Asymmetric genitalia in insects and spiders
(Published in Biological Reviews, 2007; together with B. Sinclair and M. Schmitt; PDF)
After doing some work on asymmetric genitalia in pholcid spiders (papers on Metagonia mariguitarensis and Kaliana [now Mesabolivar] yuruani), I was wondering why asymmetric genitalia are so rare in spiders but so widespread in insects. I was surprised to find that no review on insect genital asymmetries has been written for over 70 years, so I spent several months digging for hundreds of papers on insect gentalia, mating positions, genital mechanics, and insect relationships. The resulting story is fairly complex, but it all seems to boil down to one fundamental difference between insects and spiders: the unpaired versus paired male copulatory organs.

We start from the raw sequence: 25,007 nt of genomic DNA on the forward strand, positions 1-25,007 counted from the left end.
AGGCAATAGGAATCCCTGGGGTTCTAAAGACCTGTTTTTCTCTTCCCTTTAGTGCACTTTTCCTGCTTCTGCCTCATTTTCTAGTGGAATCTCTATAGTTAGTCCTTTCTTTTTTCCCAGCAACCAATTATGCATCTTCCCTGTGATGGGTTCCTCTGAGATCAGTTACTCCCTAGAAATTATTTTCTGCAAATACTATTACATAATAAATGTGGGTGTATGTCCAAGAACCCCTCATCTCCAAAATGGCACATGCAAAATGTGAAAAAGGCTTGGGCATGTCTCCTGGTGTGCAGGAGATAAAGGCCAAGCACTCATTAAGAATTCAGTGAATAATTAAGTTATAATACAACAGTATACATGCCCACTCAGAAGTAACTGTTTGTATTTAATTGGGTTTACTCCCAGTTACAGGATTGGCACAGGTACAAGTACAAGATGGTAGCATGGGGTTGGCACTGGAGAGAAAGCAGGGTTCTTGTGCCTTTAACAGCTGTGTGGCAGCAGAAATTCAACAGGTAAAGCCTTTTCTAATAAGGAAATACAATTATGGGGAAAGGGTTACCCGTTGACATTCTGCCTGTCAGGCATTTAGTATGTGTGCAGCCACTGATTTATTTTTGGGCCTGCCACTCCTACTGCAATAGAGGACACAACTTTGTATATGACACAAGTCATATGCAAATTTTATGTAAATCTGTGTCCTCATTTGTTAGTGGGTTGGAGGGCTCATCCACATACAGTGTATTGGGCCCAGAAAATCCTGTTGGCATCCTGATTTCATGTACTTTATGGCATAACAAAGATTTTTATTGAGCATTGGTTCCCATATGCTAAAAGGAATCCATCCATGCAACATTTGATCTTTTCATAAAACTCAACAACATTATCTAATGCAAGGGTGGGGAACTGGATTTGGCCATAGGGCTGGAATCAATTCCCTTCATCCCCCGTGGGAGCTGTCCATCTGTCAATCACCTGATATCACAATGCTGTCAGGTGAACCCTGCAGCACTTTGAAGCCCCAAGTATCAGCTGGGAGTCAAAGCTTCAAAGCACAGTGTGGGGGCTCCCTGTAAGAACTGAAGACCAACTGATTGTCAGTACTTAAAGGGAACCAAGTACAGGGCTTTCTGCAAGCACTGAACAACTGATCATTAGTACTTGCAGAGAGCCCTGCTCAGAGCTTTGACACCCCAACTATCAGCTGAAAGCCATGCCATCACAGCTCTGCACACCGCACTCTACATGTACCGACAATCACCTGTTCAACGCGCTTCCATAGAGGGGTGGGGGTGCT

A short summary has been published in Genetica (2010; PDF).


Dorsal views of genitalia of two closely related species, one symmetric (left: Poecilopsyche pandu, Trichoptera), the other asymmetric (right: P. durdhyodhana); projections of tenth segment in grey (from Schmid, 1968).